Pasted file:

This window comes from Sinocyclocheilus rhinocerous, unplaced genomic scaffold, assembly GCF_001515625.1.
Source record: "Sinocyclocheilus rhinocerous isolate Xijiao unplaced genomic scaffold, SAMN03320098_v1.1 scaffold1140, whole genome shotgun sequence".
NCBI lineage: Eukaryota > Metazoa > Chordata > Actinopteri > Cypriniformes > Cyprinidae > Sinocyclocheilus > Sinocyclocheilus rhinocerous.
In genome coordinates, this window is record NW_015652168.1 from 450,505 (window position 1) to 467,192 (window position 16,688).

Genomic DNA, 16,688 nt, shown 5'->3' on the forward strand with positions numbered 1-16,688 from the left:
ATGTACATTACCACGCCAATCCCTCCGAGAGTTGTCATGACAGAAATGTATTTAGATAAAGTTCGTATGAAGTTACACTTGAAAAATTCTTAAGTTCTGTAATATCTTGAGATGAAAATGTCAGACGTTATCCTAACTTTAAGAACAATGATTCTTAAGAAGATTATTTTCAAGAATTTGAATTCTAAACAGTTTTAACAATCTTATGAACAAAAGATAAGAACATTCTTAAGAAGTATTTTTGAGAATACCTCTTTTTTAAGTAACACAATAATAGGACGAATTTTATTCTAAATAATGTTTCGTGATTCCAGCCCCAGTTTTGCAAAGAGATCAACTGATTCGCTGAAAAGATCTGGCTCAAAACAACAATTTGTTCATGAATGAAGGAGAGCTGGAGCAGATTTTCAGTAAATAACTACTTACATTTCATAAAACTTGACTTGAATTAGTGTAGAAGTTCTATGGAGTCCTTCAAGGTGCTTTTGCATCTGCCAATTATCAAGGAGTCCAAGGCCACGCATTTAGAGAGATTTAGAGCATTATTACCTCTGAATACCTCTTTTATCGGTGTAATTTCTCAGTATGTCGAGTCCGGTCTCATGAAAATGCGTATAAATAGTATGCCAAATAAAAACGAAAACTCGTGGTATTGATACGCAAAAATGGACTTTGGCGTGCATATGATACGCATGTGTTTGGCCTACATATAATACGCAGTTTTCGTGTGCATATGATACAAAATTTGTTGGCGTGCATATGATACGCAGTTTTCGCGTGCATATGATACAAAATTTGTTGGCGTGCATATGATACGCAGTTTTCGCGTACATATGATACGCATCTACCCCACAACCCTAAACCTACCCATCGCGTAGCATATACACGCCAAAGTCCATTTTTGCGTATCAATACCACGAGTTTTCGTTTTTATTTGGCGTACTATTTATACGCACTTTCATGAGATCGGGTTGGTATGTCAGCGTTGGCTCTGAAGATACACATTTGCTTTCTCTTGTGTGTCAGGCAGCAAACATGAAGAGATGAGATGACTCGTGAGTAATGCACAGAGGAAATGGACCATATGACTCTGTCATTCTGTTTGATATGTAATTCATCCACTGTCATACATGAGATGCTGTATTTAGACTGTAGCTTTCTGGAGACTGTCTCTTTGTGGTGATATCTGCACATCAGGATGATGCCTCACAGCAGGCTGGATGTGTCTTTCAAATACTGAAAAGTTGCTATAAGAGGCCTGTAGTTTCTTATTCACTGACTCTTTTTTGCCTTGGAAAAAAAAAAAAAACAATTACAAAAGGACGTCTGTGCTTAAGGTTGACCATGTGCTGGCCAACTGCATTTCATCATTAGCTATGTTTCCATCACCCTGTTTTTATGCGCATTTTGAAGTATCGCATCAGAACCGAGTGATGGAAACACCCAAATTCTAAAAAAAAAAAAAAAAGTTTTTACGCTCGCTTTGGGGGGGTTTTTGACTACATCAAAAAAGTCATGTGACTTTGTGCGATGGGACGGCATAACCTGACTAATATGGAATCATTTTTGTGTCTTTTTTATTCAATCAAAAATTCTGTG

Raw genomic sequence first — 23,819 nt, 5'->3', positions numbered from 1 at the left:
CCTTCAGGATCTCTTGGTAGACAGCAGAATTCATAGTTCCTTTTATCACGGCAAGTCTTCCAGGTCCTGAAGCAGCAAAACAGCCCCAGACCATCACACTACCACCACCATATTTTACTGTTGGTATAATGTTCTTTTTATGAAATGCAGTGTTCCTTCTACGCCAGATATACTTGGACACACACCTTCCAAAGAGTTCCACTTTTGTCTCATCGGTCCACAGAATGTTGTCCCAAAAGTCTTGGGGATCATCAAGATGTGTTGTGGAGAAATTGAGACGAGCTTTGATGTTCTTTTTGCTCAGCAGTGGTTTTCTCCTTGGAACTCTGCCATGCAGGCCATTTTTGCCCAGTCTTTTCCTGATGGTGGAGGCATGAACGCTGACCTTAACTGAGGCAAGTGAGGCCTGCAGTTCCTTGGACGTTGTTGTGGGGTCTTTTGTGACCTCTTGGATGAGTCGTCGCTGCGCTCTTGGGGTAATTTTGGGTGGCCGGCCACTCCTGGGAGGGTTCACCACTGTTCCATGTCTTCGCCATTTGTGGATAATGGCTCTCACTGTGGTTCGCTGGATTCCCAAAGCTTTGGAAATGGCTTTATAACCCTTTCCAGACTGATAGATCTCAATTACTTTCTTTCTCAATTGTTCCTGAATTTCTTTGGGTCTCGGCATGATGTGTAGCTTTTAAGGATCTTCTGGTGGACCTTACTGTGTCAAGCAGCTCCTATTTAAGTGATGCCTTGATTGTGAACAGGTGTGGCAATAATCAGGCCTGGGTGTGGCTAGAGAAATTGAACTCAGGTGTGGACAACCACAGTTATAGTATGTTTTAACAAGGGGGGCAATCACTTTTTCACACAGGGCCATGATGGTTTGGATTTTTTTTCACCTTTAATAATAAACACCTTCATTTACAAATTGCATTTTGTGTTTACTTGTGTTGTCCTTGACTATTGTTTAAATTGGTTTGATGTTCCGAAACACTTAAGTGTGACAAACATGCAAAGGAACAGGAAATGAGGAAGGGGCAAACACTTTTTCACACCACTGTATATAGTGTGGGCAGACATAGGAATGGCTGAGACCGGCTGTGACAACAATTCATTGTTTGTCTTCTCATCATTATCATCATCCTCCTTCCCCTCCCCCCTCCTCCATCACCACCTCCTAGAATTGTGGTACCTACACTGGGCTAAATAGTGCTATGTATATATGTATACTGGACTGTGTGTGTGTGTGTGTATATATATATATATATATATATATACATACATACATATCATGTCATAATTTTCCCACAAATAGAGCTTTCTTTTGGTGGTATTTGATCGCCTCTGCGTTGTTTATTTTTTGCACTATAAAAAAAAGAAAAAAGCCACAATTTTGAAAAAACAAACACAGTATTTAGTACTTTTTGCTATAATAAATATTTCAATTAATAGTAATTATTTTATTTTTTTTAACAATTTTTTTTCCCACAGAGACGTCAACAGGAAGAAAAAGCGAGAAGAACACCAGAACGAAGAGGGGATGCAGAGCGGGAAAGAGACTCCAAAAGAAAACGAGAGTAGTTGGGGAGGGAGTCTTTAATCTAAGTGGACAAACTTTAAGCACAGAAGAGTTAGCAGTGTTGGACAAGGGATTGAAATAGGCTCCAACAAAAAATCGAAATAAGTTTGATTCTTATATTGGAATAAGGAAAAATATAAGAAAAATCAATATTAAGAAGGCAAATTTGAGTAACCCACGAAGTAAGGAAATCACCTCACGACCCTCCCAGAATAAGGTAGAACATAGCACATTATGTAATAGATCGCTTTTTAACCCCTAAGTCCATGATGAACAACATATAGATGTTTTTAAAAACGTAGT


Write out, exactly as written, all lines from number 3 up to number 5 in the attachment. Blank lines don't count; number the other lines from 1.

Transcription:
NCBI lineage: Eukaryota > Metazoa > Chordata > Actinopteri > Cypriniformes > Cyprinidae > Sinocyclocheilus > Sinocyclocheilus rhinocerous.
In genome coordinates, this window is record NW_015652168.1 from 450,505 (window position 1) to 467,192 (window position 16,688).

Genomic DNA, 16,688 nt, shown 5'->3' on the forward strand with positions numbered 1-16,688 from the left: